In three acts, we get idealized Norman Rockwell-style Americana. As in his dramas, O’Neill’s sense of structure is totally idiosyncratic. Ah, Wilderness! is shorter than his dramas but still feels long at two hours and 40 minutes with an intermission but it is absorbing nonetheless. That’s due to its novel perspective. Instead of the cheapskate father and drug addict mother in Long Day’s Journey into Night, we get idealized perfect parents. The young hero here is set on a path of moral rectitude rather than dissolution. O’Neill offers an uplifting fantastical reworking of his well-documented grim upbringing where everything for a change is happily resolved.
It’s the Fourth of July in 1906 at the crowded Miller household in small-town Connecticut. There’s barbecues, lobster dinner and fireworks. The amiable middle-aged Nat owns the local newspaper. His caring wife Essie efficiently takes care of the domestic duties. Their four children are 11-year-old Tommy, 15-year-old Mildred, 19-year-old Yale student Arthur and the main character. He is O’Neill’s stand-in, the nearly 17-year-old Richard. Also in residence is Essie’s garrulous alcoholic brother Sid and Nat’s prim spinster sister Lilly. They’ve had a tempestuous 15-year relationship with marriage prevented by his chronic drinking.
Oscar Wilde, George Bernard Shaw and Algernon Charles Swinburne are authors that the headstrong Richard idolizes. His girlfriend Muriel’s stuffy businessman father is appalled by his radical views and forbids her to see him anymore. This precipitates the wholesome Richard’s drunken escapades at a saloon where he encounters a predatory prostitute. This scene is a highlight of the play due to O’Neill’s realism, insightful writing and the strong performances by the cast.
The youthful Peter Atkinson is outstanding as Richard and is the production’s centerpiece. Mr. Atkinson’s animated intensity, comic timing, slightly croaky voice and sense of depth capture the adolescent bravado of an all American boy of yesteryear.
With his mature countenance and measured folksy vocal delivery, Ken Trammel as Nat is the embodiment of a father who knows best. Whether bickering about the dangers of eating bluefish or trying to explain sex, Mr. Trammell is just wonderful. Delightfully fluttering about is Lynn Laurence who gives a tender portrait of quaint motherhood as Essie. Ted McGuinness’ Uncle Sid is an ingratiating and wise drunk. As the archetypical old maid Lily, Renée Petrofes lightly combines dignity and humor.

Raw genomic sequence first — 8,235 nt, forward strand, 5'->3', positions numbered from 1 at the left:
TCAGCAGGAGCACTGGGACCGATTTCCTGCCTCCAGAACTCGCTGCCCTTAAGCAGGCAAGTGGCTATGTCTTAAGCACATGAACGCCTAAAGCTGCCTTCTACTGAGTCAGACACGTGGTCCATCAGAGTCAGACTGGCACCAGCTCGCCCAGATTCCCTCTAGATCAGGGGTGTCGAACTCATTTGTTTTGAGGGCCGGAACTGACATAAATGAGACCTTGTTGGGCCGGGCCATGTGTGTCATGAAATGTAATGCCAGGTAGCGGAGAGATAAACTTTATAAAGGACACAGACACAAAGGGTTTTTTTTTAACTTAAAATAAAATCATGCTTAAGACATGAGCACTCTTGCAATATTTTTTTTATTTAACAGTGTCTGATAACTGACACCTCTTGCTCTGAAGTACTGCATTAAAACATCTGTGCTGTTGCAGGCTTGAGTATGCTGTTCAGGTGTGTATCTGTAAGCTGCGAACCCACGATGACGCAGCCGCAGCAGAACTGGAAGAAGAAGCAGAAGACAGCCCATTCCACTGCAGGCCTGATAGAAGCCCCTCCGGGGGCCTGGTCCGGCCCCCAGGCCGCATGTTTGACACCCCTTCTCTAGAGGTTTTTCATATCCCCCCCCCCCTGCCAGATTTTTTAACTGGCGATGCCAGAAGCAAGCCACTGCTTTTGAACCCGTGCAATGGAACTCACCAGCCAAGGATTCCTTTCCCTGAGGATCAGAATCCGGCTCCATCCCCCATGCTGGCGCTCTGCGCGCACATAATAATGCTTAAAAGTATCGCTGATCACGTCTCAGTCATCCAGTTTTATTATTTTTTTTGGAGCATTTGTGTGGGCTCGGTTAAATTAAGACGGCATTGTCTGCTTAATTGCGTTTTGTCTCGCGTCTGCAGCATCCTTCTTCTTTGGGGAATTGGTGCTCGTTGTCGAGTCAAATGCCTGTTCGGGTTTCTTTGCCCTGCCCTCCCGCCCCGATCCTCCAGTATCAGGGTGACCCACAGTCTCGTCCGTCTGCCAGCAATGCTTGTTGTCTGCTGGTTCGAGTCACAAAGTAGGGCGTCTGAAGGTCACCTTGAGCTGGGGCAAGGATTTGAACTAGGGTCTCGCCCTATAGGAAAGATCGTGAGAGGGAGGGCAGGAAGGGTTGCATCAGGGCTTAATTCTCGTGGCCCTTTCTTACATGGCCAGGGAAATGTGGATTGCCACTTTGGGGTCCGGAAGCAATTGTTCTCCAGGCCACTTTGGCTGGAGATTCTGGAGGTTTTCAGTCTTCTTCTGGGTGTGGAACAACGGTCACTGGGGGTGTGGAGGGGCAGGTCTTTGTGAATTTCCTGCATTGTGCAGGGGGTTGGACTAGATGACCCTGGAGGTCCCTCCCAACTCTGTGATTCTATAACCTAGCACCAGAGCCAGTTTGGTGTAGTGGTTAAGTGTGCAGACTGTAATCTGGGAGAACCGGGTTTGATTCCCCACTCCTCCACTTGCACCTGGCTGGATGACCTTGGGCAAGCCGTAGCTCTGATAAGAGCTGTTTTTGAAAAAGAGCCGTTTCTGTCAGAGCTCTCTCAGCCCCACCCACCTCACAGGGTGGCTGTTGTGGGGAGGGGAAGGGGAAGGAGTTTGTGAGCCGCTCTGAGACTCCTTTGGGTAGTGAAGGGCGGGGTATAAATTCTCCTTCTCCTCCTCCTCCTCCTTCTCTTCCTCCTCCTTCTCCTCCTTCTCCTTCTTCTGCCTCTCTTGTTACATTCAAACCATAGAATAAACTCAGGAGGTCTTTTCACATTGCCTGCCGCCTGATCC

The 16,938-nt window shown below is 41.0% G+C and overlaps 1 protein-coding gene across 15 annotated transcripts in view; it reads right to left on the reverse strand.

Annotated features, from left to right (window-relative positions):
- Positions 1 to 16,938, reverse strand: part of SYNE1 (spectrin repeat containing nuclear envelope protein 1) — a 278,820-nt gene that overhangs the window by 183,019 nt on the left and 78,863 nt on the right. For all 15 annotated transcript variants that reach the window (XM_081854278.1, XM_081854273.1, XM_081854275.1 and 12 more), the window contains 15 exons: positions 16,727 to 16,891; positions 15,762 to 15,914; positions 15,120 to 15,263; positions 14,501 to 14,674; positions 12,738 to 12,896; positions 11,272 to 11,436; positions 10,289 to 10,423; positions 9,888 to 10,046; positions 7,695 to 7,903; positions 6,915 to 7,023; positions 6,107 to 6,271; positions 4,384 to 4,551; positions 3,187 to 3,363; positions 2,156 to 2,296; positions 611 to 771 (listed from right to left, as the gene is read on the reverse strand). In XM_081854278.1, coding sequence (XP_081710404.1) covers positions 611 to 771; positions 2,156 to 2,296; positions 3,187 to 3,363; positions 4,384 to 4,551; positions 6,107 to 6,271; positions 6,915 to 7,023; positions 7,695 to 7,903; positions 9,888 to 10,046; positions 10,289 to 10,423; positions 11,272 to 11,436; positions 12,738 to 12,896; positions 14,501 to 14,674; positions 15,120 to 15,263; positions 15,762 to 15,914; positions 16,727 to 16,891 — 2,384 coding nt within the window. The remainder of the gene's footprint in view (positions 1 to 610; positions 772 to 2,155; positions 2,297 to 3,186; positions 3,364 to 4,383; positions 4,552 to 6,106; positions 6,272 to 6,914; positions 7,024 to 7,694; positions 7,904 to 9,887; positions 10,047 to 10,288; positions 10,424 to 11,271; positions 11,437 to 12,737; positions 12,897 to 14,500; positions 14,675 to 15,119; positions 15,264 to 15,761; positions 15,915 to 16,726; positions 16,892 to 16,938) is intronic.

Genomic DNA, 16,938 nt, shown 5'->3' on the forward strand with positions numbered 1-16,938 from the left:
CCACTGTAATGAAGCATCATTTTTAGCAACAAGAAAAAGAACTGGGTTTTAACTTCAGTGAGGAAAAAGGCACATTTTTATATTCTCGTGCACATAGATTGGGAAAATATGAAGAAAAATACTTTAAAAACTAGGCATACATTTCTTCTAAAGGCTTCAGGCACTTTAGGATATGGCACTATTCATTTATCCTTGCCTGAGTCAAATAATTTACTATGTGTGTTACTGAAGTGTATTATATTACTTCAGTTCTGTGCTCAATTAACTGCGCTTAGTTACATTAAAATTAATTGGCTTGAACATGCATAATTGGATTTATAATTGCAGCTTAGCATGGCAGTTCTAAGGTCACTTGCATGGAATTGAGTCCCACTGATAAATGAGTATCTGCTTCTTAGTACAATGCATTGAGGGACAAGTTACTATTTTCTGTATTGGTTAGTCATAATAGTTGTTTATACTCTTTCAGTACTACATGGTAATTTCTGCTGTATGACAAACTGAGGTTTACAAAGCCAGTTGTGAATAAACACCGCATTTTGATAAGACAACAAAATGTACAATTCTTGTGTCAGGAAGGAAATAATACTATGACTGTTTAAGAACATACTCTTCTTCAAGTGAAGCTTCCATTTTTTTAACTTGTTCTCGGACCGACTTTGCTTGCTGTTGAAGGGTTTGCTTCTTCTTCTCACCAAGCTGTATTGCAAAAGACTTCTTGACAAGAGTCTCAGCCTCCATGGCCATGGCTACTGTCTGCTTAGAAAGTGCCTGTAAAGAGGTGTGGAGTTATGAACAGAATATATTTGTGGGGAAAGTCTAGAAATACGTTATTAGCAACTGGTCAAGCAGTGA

In addition to Atkinson’s appealing boyishness, the saloon scene is a standout due to the magnetic Natalie Pavelek’s brassy turn as the whore without a heart of gold, Marshall Taylor Thurman’s fierce bartender and Mark J. Quiles’ randy salesman. Ms. Pavelek also scores in the comic relief part of the Miller’s clumsy maid.
Megan McDevitt as Muriel, Jim Haines as her father, Sean Cleary as Arthur, Thurman as a devil may care compatriot of Richard’s and Heather Olsen as Lilly all have their shining moments as their respective characters. At the performance under review, the alternating child role of Tommy was played by spunky Douglas Wann.
Director Peter Dobbins’ solid yet sensitive staging settles in after the slack opening sequence. It has complicated imagery and lighting that doesn’t jell. There’s also an awkward use of dark projections to signify outside locales.
Questionable technical issues aside, maneuvering the cast of 14 on the contained stage and guiding their sensitive performances is achieved through Mr. Dobbins’ thoughtful efforts. There’s intimacy and small-scale scope that’s aided by costume designer Sarah Thea Craig’s terrific collection of period wear that finely visualizes each character with an optimum of detail.
Scenic designer Daniel Prosky’s inspired assortment and arrangement of vintage furnishings believably and simply render the various settings and allow for scene transitions with relative swiftness. Michael Abrams’ lighting design evokes the sheen of the past with its sepia tones. “Beautiful Dreamer,” Sousa melodies and a collection of long ago popular tunes are perfectly realized by sound designer Ian Werhle.
Ah, Wilderness! opened on Broadway in 1933 starring George M. Cohan as Nat and ran for 289 performances. Will Rogers played the father in the touring company and Lionel Barrymore in the 1935 film adaptation. Orson Welles did a 1930’s radio version. The play was the source material for the 1948 film musical Summer Holiday and the 1959 Broadway musical Take Me Along that starred Jackie Gleason as Uncle Sid. Ah, Wilderness! has also been revived several times on Broadway.
This tender production demonstrates the enduring beauty of Ah, Wilderness! O’Neill gives a heightened nostalgic vision of the golden family life many would like to have had.
Ah, Wilderness! (through February 17, 2019)
Blackfriars Repertory Theatre and The Storm Theatre
The Sheen Center for Thought & Culture, 18 Bleecker Street, in Manhattan
For tickets, call 212-925-2812 or visit http://www.sheencenter.org
Running time: two hours and 40 minutes with one intermission